Mr Gamble: That is something I have resisted. My level of resistance to that idea is being reduced as time goes on, but I do not think we are there yet. We have an opportunity in what you are doing and in the Byron review. Tanya Byron understands children and this environment. No matter what, we all come to this table with our own baggage, so I come from a particular point of view. That does not mean—I accept this—I am right. I give you my experience and understanding; others will come with their own. Tanya has engaged each and every one of the individuals operating in the field and has come to it with fresh eyes that perhaps are not tainted by negative or positive past experience. I look forward with interest to seeing what comes out of that and to reflect on how we can play a part if we believe it is constructive.

  Q193  Helen Southworth: You talked about the environment being the same and said that it was all society. You also referred to a young person going into an off-licence and purchasing alcohol which would be dealt with under the law. One of the matters that has quite impressed me in terms of management of the night economy has been the policing concept of the 10 best and 10 worst; that is, you identify best practice which is supported and encouraged and identify those people who do not choose to participate in best practice and have what you suspect is poor practice and so there is police focus on those premises. Have you thought about that sort of thing in terms of Internet providers and the industry, that is, to choose whether they want to be among the best or to have a lot of police focus?

  Mr Gamble: We have not thought about it in those terms, but because of limited resources across the Police Service we are intelligence-led. We will manifest our interest where we know there is a threat or we believe the environment is such that it creates a threat. I spoke at a school just on the outskirts of London yesterday and a 17-year-old who had done some research for the presentation—she did it, not me—said she had gone to a site designed for people below the age of 10. She joined up and gave a false age. She asked 20 whether they would be her friend and 15 accepted. These are very young kids. Externally, we have to know about that before we can deal with it. Is that a one-off? When you advise that site of the issue do they listen to that advice and work with you to construct a Safer by Design environment? If so, that is good. Do we go to a position where in our annual report we show the top 10 and the 10 areas where there is the greatest danger? First, we have to remember that we are dealing with a range of commercial entities, some of whom are outstanding and some of whom will immediately resort to litigation. If you undermine their market value be prepared for a battle in court. We debate whether or not the law applies in the virtual world all the time but I do not see that taking place when it has to do with the commercial viability of a particular entity, or one commercial harm compared with another in that area. There is no problem about one suing another over virtual or real space. We need to be conscious of the environment in which we live. If Government recognises that it would be valuable to highlight poor practice, in the same way that Her Majesty's Inspectorate of Constabulary will inspect police services and they will be scored as being satisfactory or not meeting the standard, then perhaps that is an excellent idea and we will certainly take it on board.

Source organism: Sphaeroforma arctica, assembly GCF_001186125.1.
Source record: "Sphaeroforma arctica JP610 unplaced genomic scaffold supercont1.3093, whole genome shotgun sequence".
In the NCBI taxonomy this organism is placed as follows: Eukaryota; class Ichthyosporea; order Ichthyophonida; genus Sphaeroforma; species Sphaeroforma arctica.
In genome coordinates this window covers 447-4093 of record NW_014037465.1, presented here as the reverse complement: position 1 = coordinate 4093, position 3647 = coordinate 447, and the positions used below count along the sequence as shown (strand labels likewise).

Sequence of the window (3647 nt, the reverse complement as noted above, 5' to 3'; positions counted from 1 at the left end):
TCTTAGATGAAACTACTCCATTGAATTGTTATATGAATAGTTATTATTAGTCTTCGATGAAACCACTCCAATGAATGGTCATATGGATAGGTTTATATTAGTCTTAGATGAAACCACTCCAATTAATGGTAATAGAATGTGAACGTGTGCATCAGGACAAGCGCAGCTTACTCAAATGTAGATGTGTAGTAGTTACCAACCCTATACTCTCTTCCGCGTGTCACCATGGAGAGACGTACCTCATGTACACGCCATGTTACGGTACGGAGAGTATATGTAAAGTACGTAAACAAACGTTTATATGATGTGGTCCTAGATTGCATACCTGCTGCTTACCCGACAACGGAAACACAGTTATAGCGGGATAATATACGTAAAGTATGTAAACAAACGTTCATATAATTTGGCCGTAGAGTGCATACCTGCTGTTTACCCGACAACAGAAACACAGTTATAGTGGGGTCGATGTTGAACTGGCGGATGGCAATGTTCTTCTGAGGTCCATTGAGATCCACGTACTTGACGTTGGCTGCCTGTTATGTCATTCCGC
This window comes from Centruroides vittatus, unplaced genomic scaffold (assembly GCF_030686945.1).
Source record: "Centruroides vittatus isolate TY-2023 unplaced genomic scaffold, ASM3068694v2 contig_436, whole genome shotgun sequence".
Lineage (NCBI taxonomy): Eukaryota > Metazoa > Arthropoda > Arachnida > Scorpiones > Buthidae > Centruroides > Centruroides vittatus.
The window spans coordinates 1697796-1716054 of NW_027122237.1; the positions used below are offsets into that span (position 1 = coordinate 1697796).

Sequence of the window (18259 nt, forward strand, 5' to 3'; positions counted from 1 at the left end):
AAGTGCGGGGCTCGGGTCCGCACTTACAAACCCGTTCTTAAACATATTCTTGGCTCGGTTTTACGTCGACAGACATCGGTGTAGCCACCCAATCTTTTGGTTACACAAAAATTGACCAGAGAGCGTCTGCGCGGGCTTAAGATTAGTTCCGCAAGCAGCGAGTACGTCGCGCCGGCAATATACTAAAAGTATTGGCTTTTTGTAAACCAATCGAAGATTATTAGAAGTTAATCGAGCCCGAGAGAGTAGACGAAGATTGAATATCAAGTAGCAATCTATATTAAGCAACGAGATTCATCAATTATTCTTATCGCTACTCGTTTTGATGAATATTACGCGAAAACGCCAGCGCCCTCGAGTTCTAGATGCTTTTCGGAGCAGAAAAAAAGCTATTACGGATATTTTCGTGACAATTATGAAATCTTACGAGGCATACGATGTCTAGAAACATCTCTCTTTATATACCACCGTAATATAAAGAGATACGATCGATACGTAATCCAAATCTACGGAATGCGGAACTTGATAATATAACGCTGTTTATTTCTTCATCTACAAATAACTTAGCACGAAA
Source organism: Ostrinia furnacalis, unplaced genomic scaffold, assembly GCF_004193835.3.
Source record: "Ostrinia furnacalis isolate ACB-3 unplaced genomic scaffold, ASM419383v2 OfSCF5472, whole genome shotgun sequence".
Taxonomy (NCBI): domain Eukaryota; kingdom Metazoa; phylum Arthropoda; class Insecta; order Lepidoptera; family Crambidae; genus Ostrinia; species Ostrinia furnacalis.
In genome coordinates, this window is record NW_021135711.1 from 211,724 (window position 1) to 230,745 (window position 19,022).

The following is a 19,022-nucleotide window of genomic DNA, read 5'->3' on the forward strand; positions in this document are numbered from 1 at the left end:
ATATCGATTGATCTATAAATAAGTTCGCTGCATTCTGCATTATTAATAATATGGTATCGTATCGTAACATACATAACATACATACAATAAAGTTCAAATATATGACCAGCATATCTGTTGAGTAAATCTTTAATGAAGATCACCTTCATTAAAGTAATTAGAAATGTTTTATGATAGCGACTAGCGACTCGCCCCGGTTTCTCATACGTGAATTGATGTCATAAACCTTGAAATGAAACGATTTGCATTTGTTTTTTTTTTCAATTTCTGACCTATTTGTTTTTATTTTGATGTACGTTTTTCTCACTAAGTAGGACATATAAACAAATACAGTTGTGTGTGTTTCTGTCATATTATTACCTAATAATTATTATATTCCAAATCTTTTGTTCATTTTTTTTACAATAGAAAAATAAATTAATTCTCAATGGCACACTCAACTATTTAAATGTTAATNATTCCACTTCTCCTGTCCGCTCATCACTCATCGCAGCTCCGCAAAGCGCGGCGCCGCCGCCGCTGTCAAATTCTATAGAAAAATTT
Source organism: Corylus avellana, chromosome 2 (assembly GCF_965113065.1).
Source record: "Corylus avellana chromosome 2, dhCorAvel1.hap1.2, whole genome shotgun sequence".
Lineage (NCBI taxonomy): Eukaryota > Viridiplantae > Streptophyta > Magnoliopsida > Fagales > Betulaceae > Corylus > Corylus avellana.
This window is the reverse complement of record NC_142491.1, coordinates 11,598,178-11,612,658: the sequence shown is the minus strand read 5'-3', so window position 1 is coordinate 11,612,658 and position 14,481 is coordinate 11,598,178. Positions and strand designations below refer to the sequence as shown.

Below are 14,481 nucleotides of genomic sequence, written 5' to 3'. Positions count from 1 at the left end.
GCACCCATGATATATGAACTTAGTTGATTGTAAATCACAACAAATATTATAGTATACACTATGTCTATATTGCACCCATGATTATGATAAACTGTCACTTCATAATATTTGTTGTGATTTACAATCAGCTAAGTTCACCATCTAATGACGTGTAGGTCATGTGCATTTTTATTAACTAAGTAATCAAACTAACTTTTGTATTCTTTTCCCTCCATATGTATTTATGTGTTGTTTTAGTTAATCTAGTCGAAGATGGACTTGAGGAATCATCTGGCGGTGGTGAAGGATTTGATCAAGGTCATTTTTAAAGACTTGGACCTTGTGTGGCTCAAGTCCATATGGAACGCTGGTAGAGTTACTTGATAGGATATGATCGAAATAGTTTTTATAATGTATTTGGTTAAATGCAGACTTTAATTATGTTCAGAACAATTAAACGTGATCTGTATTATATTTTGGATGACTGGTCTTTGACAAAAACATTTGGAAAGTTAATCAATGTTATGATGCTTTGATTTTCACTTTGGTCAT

Helen Southworth: Perhaps this is something for industry to look at.

  Q194  Mr Evans: How dangerous is the Internet for children?

  Mr Gamble: The Internet represents huge opportunity and risk. The issue for us is managing the risks so they can capitalise on the opportunity which outweighs the risk.

  Q195  Mr Evans: Are there any sites out there that come to your attention time and time again as being the most dangerous ones for children?

  Mr Gamble: The most dangerous sites are the ones we occupy and close down. For a variety of operational reasons I would not highlight where we operate under cover because that is how we do it. It is more to do with trends and themes. Many of the social networking sites, for example, will be about venture capital and investing in something to see if it works. They can be undermined by young people moving from one area to another. My saying an area is bad may increase the throughput of traffic and thereby it will be able to attract more advertisers because young people being young people will want to go somewhere else.

  Q196  Mr Evans: Without naming it, is there a site that takes more of your time than others? The paedophiles seem to know what the sites are and tend to congregate on specific sites.